Forty-eight boys and fifty-two girls

were selected from grades ’two to eight. Each experimental group'was composed of.four boys and four girls-*' fo each group-was presented'a'large card contain­ ing -ten pictures;and they Were, informed-that they were to be .given a memory test*

the subjects were’told be answer- all ‘the .

questions' concerning'the objects on'the cards as quickly as possible*

After the card-was exposed, to the-separate groups

for a. period, of ten. -seconds, questions were asked to-determine the initiative and''the lack of initiative with respective. groups*

fbe responses were recorded in terms of first, second

and third groups* ’ After the twenty-five groups were ob­ served, -a second series of -tests was conducted using dif­ ferent ’memory■items on a: large card.

In this second presenta­

tion, the-.-experimental groups were- formed with at least "one hespouse’leader,* that is, an individual who had been- a... leader in res ponding -in the previous series, and "one response *

lewis ferman, "Preliminary Study in the Psychology and Pedagogy of Leadership," Pedagogical Seminary* ■2*413415, March, 1904.

automaton," that .is, one who definitely had not.been a .leader, in each of the new groups* in the order they were made*

The answers were likewise recorded fhe responses were then tabu­

lated: ...and analyzed in the light of additional information ob­ tained fro© tb© respective class teacher© of the children in the groups*

This information consisted of:

age, size, social

status, position in the family, dress and school achievement* On the basis of this analysis, Terman drew the following con­ clusions :

leaders were more often the school leaders; lead­

ers were on the average larger and better dressed; of more prominent parentage, brighter more daring, more fluent of speech, than the nautomaton"; leaders tended to lead regard­ less of whether or not they were right.

According to the

opinions of teachers, the leaders were preferred more fre­ quently for the following qualities:

intelligence, con­

geniality, alertness and goodness. 2 In 1914, Beaney attempted an objective approach to a fuller understanding of leadership.

Her subjects were 600

boys and girls ranging from eight to eighteen years of age, fro® seven schools located in London and Its surroundings* The greater part of the investigation was carried on with girls, because the investigator believed that the girls had not developed the group-game habit to the extent to which —



Jane Heaney, "fhe Correlation Between General In­ telligence and Play Ability as Shown in Organized Games," British Journal of Psychology* 7:226-252, September, 1914*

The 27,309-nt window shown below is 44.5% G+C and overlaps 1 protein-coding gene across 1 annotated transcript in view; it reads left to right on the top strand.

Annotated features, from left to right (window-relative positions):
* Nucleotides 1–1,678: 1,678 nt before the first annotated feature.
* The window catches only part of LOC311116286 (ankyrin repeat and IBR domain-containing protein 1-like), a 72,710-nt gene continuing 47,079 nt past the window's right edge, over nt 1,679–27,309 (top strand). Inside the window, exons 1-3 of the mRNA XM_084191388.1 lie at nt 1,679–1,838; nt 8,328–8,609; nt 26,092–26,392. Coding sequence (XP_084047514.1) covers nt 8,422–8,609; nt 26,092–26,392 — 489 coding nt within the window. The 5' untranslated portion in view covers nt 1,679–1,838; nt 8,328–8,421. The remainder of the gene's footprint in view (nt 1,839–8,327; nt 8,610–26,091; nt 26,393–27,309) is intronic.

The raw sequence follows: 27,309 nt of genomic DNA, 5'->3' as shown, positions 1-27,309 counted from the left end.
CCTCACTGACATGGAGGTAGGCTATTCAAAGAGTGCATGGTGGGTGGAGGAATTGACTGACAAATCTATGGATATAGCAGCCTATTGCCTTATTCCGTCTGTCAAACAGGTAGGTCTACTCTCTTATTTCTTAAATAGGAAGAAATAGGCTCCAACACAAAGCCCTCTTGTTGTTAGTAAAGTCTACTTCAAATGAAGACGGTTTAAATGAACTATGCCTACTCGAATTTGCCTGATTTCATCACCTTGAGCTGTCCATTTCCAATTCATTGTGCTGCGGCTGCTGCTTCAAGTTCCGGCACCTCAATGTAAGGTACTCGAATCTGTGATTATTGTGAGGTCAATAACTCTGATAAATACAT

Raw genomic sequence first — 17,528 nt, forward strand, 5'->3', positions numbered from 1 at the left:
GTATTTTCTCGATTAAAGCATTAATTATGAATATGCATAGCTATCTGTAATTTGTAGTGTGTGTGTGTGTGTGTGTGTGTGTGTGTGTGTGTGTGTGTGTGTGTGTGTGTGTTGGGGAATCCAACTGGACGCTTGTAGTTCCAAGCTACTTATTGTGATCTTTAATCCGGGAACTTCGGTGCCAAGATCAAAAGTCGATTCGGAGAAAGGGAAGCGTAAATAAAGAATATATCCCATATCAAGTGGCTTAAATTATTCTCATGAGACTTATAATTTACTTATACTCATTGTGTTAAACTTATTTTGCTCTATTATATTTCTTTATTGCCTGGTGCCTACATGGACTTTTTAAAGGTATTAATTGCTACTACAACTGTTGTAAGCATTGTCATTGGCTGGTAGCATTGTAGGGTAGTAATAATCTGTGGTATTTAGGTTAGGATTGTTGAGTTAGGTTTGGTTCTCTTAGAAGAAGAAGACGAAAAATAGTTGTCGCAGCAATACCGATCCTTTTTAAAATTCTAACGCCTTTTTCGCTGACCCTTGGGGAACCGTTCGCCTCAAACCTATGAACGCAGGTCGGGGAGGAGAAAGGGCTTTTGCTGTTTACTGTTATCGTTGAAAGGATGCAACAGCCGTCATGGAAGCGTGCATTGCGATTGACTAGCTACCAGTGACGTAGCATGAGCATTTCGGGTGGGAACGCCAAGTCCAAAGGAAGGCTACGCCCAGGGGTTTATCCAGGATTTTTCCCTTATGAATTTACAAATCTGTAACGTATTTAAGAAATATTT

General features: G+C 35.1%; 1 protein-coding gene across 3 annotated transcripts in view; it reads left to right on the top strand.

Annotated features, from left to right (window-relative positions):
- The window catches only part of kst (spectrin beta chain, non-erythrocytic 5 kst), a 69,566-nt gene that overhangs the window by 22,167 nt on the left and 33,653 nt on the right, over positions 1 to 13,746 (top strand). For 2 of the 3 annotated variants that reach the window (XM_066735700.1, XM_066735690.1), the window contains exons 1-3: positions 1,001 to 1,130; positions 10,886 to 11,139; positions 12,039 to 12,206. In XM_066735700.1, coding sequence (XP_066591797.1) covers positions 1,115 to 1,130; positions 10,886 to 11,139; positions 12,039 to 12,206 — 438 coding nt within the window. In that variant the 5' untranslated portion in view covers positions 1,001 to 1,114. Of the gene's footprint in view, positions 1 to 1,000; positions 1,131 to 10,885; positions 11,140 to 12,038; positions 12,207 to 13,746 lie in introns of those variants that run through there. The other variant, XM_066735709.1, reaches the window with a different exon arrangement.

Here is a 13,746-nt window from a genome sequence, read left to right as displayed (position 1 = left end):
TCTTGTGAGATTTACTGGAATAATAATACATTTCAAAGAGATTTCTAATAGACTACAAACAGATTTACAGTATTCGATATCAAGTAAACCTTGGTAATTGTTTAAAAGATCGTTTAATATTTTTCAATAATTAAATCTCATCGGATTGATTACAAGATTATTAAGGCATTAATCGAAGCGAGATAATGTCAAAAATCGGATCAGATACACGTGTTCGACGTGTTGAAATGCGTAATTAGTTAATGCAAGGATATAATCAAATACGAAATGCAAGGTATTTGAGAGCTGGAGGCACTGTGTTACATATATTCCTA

boys had, and, therefore, offered more fertile ground for re** search*

She obtained her data fro® three sources:


of the teachers, school marks, and psychological tests*


statistical treatment of the data warranted the following conclusions:

there was a definite positive correlation of

*20 between play ability and agef social position seemed to have little effect on the results$ sex made little if any dif­ ference in the correlation between play ability and intelli­ gence; practice appeared to have a levelling effect, while familiarity with the group games seemed to produce little change In the correlation with intelligence, the correlations concurred with the results of independent observations end indicated that "intelligence goes with poor ability*”


general, the results indicated that ability In games correl­ ated highly with intelligence* while poor play ability showed a low correlation with Intelligence*

This fact was

particularly significant since the other data expressed normal correlations with general ability* IX*



to interesting survey of youth throughout the state of Pennsylvania has been made by Updegraff*^

This investigation

Harlan Updegraff, Inventory of Youth in Pennsylvania (Washington: American Youth Commission of the American GouneI1 on Education, 1936), 97 PP* L


otostltuted an important: contribution to- a more complete understanding of leaderehlp*.

The subjects consisted of

23,166 hoys and girls enrolled in the sixth grade of elementary schools in forty-seven counties of the state*


immediate purpose of this study was to determine significant data pertaining to the educational and social needs of the subjects in order that education might better meet these needs*

These data, obtained from sehool records, were studied

.In the light of the following factors which the Investigator termed f,traitstfs

socio-economic background, intelligence